CITYWIDE — After the heady effects of champagne wear off sometime on Jan. 1, well-intentioned people across Santa Monica will buckle down and determine to make some changes in their lives.

They’ll call these personal promises “New Year’s resolutions,” a reflection on the year past and what they’d like to change on the new slate offered by a new calendar.

“We’re always wanting, always going to get back to our goals on Monday, get back to them on the first,” said Carrie Kish. “The first of a brand new year is a whole new opportunity and people see that. We can reinvent ourselves.”

Kish is the president of Leadership Lab, a coaching company that specializes in teaching business executives and managers the ropes.

Although elevating talented professionals into the ranks of good managers is her bread and butter, Kish noted a remarkable similarity between their “goals” and others’ “resolutions.”

“It’s kind of funny. I mostly work with business owners and entrepreneurs, but in the end of the day, if they’re not happy in their life, nothing else matters,” Kish said.

Reinvention takes many forms, but New Year’s resolutions tend to fall into a number of set categories, usually involving weight loss or getting in shape, kicking bad habits and doing better in their careers.

The physical falls into Tom Williams’ camp.

Williams is the founder of Burn Fitness, a gym on the Third Street Promenade. His company sees a 33 percent spike in membership around January each year. By December, around 20 percent have left the gym, although it’s unclear whether or not most of those were disgruntled resolution makers.

Those resolvers “look in the mirror and see what they don’t like,” Williams said, aided by disheartening statistics about growing obesity trends and degrading health.

Burn does what it can to facilitate new and experienced exercisers with a number of classes, one-on-one support and an online database to track progress, but it can only go so far.

“To be successful, when you purchase a gym membership, show up!” Williams said.

Kicking bad habits, be they smoking, drinking or credit cards also tops the list of resolutions, according to Kish.

Programs to help the determined abound, including a smoking cessation class at Santa Monica-UCLA Medical Center, and a number of “anonymous” groups for any number of ailments.

Getting off those habits can be good for both the body and pocketbook.

According to the Center for Disease Control, excessive alcohol consumption costs the United States $223.5 billion in 2006, or roughly $746 per American.

Approximately 76 percent of the costs of alcohol come as a result of binge drinking, and approximately 79,000 deaths are attributable to excessive alcohol use each year in the United States.

That pales in comparison to the deaths by cigarettes, which kill 443,000 people a year, including those that suffer from secondhand smoke exposure.

The average cost per pack of cigarettes was $5.33 cents in 2009.

Job fulfillment comes up frequently for many Americans. Goals range from performing better in positions to the more dramatic move of changing career paths altogether.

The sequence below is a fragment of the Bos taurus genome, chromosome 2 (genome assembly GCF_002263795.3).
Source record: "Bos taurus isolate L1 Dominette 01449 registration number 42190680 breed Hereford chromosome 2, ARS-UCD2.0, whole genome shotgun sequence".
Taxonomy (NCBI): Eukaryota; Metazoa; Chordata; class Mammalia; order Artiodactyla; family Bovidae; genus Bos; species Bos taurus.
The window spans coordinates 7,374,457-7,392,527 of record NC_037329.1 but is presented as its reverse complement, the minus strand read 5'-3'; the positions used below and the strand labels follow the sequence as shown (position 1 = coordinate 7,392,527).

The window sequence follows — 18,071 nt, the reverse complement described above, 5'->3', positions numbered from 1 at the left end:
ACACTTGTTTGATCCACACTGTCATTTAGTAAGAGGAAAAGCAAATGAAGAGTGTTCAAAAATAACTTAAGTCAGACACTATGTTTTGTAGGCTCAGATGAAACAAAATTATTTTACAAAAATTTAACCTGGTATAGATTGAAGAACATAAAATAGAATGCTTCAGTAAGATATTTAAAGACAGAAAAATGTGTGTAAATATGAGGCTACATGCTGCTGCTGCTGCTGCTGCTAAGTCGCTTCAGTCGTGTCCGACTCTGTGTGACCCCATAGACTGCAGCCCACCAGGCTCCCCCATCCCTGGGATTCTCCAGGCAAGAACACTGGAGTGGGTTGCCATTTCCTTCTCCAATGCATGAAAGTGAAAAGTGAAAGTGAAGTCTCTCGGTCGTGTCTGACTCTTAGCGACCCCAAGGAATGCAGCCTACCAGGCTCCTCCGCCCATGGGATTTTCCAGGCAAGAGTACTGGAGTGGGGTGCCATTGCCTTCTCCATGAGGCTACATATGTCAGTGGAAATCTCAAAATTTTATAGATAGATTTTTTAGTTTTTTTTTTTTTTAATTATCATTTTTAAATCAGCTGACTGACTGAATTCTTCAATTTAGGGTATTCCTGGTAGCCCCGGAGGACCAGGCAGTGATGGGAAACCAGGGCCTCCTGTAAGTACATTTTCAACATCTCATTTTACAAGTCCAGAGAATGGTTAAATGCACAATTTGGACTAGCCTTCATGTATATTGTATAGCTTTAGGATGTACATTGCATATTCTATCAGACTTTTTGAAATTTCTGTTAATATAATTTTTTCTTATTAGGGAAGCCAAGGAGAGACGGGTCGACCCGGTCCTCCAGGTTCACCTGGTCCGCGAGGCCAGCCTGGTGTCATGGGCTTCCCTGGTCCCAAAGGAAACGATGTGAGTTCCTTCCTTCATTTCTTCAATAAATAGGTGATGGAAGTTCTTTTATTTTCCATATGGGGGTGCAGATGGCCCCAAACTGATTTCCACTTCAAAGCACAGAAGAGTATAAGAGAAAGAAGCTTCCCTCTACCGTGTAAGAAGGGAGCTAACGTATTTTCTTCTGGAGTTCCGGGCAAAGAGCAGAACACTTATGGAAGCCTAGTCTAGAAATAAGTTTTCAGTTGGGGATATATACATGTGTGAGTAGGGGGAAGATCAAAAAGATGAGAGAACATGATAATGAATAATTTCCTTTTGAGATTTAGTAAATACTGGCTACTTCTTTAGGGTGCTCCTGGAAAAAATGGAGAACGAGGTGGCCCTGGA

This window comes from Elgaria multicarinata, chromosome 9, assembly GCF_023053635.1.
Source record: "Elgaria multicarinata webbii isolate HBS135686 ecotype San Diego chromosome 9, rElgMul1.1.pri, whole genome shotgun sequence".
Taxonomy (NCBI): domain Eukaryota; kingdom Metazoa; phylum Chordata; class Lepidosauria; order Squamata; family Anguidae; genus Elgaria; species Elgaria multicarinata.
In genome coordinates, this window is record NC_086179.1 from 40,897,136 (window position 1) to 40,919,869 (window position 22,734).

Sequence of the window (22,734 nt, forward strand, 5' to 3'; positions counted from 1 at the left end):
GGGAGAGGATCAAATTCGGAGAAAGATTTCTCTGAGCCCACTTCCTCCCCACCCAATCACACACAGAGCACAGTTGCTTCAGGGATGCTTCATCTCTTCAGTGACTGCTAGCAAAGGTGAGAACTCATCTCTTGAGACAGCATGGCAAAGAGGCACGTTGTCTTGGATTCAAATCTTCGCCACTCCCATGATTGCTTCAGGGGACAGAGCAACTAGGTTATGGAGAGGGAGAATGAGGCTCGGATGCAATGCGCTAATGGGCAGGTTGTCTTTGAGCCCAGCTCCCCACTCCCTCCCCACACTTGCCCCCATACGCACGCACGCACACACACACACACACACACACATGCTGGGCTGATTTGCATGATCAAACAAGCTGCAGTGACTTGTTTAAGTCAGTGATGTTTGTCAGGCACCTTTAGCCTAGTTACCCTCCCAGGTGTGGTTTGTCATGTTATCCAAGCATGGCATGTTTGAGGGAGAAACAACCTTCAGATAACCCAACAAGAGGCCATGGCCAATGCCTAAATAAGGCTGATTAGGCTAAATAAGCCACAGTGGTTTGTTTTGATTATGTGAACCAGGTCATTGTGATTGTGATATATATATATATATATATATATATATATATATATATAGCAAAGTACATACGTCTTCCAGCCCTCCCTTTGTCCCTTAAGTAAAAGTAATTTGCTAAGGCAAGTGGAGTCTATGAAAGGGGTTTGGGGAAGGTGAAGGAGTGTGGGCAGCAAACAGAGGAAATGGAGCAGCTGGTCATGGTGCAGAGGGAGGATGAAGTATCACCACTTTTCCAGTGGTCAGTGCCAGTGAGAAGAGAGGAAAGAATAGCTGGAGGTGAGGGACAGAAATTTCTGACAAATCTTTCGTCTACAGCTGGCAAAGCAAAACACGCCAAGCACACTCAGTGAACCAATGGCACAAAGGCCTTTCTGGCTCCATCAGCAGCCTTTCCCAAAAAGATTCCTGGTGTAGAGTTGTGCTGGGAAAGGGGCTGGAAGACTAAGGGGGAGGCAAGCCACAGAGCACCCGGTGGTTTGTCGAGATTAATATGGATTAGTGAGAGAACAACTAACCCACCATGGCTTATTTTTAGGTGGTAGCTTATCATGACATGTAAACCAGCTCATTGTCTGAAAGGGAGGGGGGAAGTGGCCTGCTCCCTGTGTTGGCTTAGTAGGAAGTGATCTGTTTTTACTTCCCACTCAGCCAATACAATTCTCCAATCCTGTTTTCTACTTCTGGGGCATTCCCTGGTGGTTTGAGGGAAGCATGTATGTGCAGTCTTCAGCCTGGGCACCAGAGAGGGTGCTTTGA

“Preparing for the new year is a perfect opportunity to reflect on the past to determine what’s working and what is not,” wrote Katrina Davy, a Santa Monica-based career counselor, in an e-mail. “However, as with most resolutions, it is important to break things down into actionable steps rather than large, lofty goals.”

People looking for a change need to consider what makes them happy about their careers as well as what they’re not satisfied with, and then create a number of smaller steps that they can accomplish as they work toward the larger goal.

If the uncertain job climate — an 11.3 percent unemployment rate in California — seems daunting, attack the bits that make you unhappy or seek fulfillment in other places in your life, Davy suggested.

“Sometimes, joining new community organizations or dedicating time outside of the office to one’s true passions can help take the pressure off of a job providing those much needed elements,” she wrote.

It sounds well and good, but there’s a problem with resolutions.

According to an oft cited-study by John C. Norcross published in the Journal of Clinical Psychology in 2002, few will succeed.

The study, which followed 159 resolvers through the first six months of the year, showed that 25 percent dropped out in the first week and only 46 percent self-reported to have continued through June.

Success is as easy as being SMART, Kish said.

SMART is an acronym that coaches use to help their clients succeed. Goals should be “specific” — how much weight do you want to lose? — and have “measurable” results. Goal setters need to be held “accountable” (“This is the place most people fail”) and “realistic” in the goals they’ve set.

People need help achieving goals. That’s why Kish sees her business jump up around the beginning of every year. But be it a professional coach, personal trainer or just a good friend that holds similar desire, the buddy system helps.

Finally, it helps to be “timely,” or have a set time period in which to complete the goals.

Setting goals with no hope for success is more harmful than aiming at achievable hurdles.

“Continually setting resolutions and then not hitting them undermines us and causes us to lower our standards,” Kish said.

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